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FAMILY LAW

Inheritance Trusts

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An Inheritance Trust is simply a Trust you set up in order to transfer your estate to on your death. 

You don't  "will' your property to your kids.  You "will" it to the trust. 

See the advantages below.

The average Will for a family is usually where a partner leaves everything to the other with a gift over to children and a provision for the substitution of grandchildren if the child ( parent ) has died.

While some people have decided that a Trust is not appropriate for their own circumstances,  many are considering that it would  be wise to form Trusts for their children or encourage their children to up their own Trusts.

We have placed this topic within a separate category but it clearly must be read with our other related topics in the boxes at the top and the bottom of this page.

Put quite simply,  instead of leaving your assets to your child or children you leave it to a trust with that child or those children as the beneficuairies. 

That way, you are able to retain some control, or at least, guidance over those assets. 

This then gives the parents the opportunity of leaving a child's share in the their estate directly to a Trust in which that child is a discretionary beneficiary and who will possibly control the Trust at some time or another.

The advantages include:

1.   ' Ring fencing ' assets for a particular child and his family.

2.   Avoids the necessity of a child, who wants to transfer personal assets (including the subject of any bequest), to a Trust, having to sell those assets to another Trust at market value and then having to embark upon a gifting programme to eliminate the debt. A simple bequest to a Trust for a child will avoid that having to happen

3.   Gives the spouse the opportunity of retaining some sort of control over the asset for the child (if felt necessary) in that the asset can be transferred to a Trust controlled by persons other than the child until a date on which the Trustees de

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"Membership No 186685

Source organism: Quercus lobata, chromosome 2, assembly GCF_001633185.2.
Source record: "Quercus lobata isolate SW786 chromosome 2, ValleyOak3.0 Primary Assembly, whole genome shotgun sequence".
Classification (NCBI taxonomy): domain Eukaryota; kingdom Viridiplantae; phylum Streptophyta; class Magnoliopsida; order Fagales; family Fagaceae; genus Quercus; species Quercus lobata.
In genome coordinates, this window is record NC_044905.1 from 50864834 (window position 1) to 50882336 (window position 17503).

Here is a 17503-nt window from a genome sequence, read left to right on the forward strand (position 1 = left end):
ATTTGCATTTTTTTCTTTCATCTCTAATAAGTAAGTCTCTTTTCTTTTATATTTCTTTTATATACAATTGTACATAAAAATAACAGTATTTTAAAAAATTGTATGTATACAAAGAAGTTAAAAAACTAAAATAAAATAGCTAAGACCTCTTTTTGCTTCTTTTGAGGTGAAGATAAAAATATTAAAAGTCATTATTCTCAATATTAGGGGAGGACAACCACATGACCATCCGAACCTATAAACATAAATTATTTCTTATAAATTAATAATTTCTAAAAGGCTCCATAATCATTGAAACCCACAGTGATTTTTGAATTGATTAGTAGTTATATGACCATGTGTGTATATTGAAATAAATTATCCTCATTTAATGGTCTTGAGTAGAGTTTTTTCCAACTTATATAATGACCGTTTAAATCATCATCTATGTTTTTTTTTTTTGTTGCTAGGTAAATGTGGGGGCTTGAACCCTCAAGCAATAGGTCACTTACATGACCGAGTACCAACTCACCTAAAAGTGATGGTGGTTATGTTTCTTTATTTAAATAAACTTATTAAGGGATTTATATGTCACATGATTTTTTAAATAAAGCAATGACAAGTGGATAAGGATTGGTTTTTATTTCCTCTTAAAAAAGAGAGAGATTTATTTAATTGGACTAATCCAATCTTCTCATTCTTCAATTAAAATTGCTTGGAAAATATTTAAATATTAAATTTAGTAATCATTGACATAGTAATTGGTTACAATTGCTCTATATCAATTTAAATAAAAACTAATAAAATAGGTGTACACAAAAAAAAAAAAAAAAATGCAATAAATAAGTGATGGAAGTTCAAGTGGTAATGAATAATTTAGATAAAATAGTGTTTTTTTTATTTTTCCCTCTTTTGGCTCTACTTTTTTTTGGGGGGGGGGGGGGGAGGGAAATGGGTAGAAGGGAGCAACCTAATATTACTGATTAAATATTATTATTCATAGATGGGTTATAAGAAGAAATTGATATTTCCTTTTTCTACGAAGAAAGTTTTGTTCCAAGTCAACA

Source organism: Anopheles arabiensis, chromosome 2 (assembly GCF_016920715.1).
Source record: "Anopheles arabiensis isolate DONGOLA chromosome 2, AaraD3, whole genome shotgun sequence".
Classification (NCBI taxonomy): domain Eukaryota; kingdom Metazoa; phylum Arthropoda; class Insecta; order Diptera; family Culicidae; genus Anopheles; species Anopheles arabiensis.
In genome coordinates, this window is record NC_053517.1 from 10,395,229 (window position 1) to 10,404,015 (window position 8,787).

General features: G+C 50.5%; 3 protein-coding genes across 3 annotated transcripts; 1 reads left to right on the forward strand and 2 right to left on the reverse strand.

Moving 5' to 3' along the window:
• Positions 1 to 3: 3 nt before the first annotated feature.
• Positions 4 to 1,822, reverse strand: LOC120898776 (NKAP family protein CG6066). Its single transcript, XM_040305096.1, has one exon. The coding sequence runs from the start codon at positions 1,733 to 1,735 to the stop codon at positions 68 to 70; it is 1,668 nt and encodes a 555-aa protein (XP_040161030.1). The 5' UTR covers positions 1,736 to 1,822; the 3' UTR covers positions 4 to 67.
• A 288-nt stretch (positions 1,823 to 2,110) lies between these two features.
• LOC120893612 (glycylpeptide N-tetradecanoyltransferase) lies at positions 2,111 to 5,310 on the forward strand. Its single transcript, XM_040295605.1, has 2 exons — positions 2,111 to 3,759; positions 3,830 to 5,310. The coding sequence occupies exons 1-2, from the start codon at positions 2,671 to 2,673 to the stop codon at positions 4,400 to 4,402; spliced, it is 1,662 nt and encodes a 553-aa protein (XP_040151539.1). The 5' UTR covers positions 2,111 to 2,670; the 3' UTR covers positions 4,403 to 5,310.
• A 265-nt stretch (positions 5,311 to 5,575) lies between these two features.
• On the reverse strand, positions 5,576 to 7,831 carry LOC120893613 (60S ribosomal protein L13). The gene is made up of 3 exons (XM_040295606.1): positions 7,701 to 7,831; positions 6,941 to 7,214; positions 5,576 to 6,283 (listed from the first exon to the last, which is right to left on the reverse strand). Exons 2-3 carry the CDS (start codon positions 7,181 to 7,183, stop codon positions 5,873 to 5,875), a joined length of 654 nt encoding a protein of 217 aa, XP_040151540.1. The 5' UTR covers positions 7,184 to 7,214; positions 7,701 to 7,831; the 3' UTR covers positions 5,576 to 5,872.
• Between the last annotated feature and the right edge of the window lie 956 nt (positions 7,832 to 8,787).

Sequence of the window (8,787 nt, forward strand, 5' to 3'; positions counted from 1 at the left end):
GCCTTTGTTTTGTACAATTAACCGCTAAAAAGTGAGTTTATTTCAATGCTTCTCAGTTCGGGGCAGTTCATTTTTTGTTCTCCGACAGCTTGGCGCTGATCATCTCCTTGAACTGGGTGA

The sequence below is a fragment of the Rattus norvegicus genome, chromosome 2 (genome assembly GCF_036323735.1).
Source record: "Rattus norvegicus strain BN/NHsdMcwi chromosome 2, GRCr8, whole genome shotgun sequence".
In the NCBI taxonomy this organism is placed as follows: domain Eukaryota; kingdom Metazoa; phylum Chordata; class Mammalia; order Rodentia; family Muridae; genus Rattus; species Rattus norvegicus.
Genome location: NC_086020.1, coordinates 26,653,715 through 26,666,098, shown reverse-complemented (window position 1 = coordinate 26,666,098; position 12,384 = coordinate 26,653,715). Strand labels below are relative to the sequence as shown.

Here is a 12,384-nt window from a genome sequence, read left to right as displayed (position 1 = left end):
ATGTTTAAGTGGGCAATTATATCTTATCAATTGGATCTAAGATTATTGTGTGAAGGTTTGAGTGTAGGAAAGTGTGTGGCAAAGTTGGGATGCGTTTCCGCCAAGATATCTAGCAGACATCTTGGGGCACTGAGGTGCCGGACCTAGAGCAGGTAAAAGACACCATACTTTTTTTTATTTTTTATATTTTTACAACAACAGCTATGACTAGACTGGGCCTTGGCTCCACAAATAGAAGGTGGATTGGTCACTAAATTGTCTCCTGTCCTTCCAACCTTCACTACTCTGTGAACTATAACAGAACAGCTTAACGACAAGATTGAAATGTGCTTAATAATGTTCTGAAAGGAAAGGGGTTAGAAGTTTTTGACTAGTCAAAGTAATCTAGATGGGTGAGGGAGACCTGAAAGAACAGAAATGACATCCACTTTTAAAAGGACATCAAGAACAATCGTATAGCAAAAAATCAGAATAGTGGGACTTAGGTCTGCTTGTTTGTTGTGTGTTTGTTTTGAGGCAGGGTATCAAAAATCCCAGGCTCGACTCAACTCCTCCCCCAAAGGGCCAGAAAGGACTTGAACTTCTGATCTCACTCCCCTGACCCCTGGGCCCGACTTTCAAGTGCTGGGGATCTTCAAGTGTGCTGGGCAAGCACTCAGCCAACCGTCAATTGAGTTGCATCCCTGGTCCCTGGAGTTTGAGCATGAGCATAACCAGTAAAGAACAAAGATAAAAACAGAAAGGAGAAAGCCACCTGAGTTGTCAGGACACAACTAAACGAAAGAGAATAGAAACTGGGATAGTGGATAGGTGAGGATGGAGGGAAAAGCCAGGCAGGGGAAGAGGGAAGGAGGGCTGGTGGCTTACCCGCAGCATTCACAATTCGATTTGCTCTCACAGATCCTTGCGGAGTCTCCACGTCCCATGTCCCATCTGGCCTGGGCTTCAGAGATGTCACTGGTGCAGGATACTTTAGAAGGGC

I have been unable to acquire any case law in regards to bankruptcy. I am thge alleged defendant in the matter and have opposed the application for bankruptcy as I am not the defendant. The case is now at the stage of the high court requiring a synopsis under 251a, I wish to make submissions in not being notified of the hearing at the district court after the notice of proceeding was served. The matter then got judgement without my knowledge and is now before the high court for bankruptcy. Please advise the procedure to locate any supportive case law that may assist with my application to set aside the bankrupcy claim.

Kindest Regards
A.Marsh
I "

"You will certainly get a rehearing if you were not notified but, if you simply misread the documents you were originally served with then you could be in trouble. You must actively follow up on your obligation to file and serve a defence and not just wait for the Court to come to you. Good luck . . . Netlaw "
"Likewise . . . very helpful. Thanks. Gerald - May 2007 - Tauranga"
"Received notice from a creditors lawyer that they wish to put in companiy into liquidation and I have up to today upon receiving their letter. A Statory Demand was intially sent on 7 Aril 2008, which I reponded with a reply explaining that an arrangement (verbal) had been entered in by both parties which was to continue supply, once company got post dated cheques, company stopped surpply and but still continued to present cheques which was not the agreement which was entred into.
What position does that leave me if I want to legal challenge this. Without causing me excessive expresses.

Rina

Netlaw responds: If you say that they cannot properly sue because there was a new agreement for time payment, then you can apply for an injunction saying that the Statutory Demand Notice is wrong. But it will cost you. An injunction should not be done without legal advice. Type up a Statement setting out precisiely all the facts as you know them and see a lawyer as soon as possible. A letter shouid be sent to the other side saying how inappropriate the Demand procedure is when the subsequent agreement between the parties was made and kept by you. But you must get your facts right!"

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"Thank you. My lawyer was going to charge $800 plus GST minimum for this work. Stuff him! (scuse my french) - Darls - Albany - May 2007 "
"I used this site. I thought the other company sites were also helpful, particularly the ones on suing a company as well as Directors' Liability. Tricky Law. Take care - Henk - Hamilton - April 2007"
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"Helpful . . . Muriel"
"Gosh these Trust documents are so long. There should be shorter documents. but I suppose they are necessary. But good of you to include so many docments in your site. We have been helped by your wills sites too. John Mc."